Extracorporeal membrane oxygenation (ECMO) has emerged as a promising intervention for supporting patients with severe cardiorespiratory failure refractory to conventional management (1,2). As the technology is becoming safer, familiar and easier to use, the application of ECMO is likely to increase. However, ECMO still is invasive with significant potential for complications, resource intense and may present economic challenges to the health system (3). Risk prediction models were developed to help the clinicians identify the patients who would benefit from ECMO. However, these models should not be cumbersome, be easy to calculate and have good calibration and discriminatory power.
Several ECMO prediction models have been published over the last 7 years (4-8) to help select patients for veno-venous (VV) ECMO and are summarised in Table 1. Hilder et al. recently evaluated four risk prediction models in patients undergoing VV ECMO for acute respiratory distress syndrome. Their analysis included the ECMOnet score, Predicting death for severe ARDS on VV ECMO (PRESERVE) score, Roch et al.’s score and respiratory ECMO survival prediction (RESP) score. The authors also proposed a novel prediction model called the prediction of survival on ECMO therapy score (PRESET) score based on pre-ECMO clinical variables (10). This is an interesting study as it has externally validated RESP score and ECMOnet score. RESP score and ECMOnet score differentiated survivors from non-survivors. RESP score was developed in a largest cohort of 2,355 patients from 280 centres from data extracted from ELSO registry and involves use of 12 variables. On the other hand, ECMOnet score was developed in a patient cohort of only influenza A patients. Age was a common factor in all prediction models except ECMO Net score and the PRESET score.
PRESET score was developed in a patient cohort of 108 ARDS patients in a German intensive care unit and has only five extrapulmonary variables, i.e., mean arterial pressure, lactate concentration, arterial pH, platelet concentration and hospital stay pre ECMO. It was internally validated in the same centre prospectively. External validation was performed in another German Intensive care unit prospectively which revealed excellent discrimination. PRESET score is relatively easy to calculate and most of the data are routinely available. It is interesting that respiratory variables did not predict survival in this scoring system. It is plausible given that patients receiving ECMO for ARDS invariably have severe pulmonary dysfunction and survival may be determined by the extent of extra pulmonary organ involvement. It is very uncommon for a patient with ARDS to die from of hypoxia alone. As there is no neurological parameter involved in the PRESET score also removes the ambiguity of GCS calculation, which can cause confusion in calculation of score.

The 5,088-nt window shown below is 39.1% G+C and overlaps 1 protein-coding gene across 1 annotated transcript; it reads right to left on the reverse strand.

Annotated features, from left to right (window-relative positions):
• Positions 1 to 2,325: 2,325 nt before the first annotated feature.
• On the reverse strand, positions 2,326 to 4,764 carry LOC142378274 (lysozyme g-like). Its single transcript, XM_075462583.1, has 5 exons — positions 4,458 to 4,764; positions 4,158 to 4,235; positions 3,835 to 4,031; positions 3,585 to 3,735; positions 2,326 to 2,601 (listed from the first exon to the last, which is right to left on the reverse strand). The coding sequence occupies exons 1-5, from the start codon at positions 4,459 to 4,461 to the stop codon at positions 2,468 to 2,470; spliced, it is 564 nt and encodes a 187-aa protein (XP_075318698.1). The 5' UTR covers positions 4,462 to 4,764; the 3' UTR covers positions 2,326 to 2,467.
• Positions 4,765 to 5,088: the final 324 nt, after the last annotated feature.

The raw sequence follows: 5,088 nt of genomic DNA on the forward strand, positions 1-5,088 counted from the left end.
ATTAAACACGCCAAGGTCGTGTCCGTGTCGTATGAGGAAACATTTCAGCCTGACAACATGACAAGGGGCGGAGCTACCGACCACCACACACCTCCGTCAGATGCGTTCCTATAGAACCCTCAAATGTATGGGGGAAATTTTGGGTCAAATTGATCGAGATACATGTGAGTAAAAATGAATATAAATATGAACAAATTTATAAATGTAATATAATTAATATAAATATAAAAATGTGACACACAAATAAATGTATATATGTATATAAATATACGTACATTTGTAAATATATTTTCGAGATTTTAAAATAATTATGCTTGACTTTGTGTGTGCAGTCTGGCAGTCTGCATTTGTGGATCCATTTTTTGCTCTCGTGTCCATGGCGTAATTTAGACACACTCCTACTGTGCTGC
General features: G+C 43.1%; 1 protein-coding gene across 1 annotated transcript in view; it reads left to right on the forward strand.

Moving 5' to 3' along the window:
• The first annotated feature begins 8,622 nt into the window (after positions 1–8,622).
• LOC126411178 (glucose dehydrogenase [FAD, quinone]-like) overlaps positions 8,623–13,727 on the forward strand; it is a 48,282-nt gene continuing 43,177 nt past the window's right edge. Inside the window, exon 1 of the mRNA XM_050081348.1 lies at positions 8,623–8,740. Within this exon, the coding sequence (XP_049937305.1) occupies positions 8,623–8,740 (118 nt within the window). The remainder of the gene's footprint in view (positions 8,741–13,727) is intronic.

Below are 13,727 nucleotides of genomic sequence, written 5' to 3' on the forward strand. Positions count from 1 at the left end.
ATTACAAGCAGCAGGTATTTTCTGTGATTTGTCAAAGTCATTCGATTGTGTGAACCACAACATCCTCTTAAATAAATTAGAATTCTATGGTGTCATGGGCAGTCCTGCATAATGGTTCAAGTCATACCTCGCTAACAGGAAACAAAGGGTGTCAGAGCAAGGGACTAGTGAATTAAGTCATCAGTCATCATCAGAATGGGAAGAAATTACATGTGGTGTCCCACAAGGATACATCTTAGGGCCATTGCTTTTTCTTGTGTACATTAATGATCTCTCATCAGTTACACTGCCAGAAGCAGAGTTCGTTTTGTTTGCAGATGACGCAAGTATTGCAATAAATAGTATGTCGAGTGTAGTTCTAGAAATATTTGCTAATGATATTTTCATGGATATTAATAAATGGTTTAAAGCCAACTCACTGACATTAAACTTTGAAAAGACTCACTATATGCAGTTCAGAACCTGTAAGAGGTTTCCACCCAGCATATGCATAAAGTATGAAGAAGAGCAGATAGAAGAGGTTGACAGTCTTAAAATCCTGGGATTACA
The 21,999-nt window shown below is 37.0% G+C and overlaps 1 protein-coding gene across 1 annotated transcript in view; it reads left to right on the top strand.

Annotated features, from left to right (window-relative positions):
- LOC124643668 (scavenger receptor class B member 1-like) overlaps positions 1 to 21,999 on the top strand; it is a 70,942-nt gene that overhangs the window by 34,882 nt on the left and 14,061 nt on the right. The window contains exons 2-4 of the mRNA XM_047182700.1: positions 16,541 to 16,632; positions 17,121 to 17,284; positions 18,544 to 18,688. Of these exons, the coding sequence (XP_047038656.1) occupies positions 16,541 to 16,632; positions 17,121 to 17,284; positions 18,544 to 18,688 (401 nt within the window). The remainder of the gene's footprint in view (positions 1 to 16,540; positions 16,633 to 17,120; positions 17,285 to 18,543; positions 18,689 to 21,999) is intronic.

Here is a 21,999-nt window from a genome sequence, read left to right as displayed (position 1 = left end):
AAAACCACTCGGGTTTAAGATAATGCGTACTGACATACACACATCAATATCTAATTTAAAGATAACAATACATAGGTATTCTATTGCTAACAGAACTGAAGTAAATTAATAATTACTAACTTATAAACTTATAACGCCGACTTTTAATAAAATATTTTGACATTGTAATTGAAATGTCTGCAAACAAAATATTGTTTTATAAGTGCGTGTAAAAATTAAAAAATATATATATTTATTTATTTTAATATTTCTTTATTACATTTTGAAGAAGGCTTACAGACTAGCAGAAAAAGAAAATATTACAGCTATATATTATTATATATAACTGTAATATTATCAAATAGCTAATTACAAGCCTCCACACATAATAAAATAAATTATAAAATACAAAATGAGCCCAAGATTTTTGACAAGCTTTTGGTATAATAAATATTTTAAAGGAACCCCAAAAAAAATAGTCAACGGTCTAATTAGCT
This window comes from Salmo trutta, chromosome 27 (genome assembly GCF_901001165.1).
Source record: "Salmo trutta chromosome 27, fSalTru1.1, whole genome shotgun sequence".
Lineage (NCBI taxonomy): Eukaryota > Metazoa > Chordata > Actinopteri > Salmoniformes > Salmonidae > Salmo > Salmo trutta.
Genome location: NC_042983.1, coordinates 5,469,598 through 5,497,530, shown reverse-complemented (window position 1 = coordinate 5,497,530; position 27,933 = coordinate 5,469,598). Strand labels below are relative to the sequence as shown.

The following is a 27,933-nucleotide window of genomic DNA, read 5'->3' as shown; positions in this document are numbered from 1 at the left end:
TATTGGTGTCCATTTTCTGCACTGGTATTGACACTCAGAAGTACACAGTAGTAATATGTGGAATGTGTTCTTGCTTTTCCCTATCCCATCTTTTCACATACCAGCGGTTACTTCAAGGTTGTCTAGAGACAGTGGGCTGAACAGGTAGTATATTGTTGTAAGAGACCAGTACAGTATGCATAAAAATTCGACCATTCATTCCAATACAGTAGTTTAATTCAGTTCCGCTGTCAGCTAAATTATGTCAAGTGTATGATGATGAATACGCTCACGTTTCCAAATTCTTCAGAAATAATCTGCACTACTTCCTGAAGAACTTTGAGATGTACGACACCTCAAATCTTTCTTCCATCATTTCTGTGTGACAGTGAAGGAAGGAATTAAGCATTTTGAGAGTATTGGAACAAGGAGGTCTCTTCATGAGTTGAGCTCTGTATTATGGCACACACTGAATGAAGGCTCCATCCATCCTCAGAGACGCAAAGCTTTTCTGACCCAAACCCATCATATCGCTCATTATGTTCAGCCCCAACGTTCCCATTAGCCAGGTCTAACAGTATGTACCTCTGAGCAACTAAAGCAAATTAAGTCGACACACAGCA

Prediction models in ECMO are important as they create a common language to describe the severity of illness and for comparison of risk adjusted outcomes between centres for quality assurance. They will also promote a responsible use of a resource intensive technology in situations where use of ECMO does not realistically increase the chances of survival. Careful patient selection is important, to justify resource utilization and minimise economic burden on health system. They may help clinicians more objectively explain to families why initiating ECMO may not be in the best interest of their loved ones.
As the field of ECMO evolves and its scope widens, it is expected that many peripheral centres may initiate ECMO prior to referral to a higher volume ECMO centre. These are usually patients in whom the risks of transfer on conventional therapies outweigh the risks of ECMO initiation by a less experienced centre. Research suggests higher ECMO hospital volume and lower ECMO mortality in adults in a case mixed adjusted analysis. Risk prediction models can also help in benchmarking intensive care units. There has to be a rigorous process of evaluation and assessment of risk adjusted mortality among the centres providing ECMO. Quality indicators on ECMO will have to be defined to improve and standardise practices. Geographic location and heterogeneous patient population may affect the discriminatory power of the prediction models and will need consideration.
Patients who are supported with ECMO early with predominant single organ failure will have better survival rates than patients with multi organ dysfunction. However, too early an initiation may expose the patient to unnecessary ECMO related complications, whereas late cannulation, when multi-organ failure is already established, may worsen the prognosis. While these prediction models provide direction as to when it is too late to commence ECMO, the question when it is too early remains to be answered. If the technology is not applied appropriately in timely fashion it may falsely overestimate the futility or the benefits.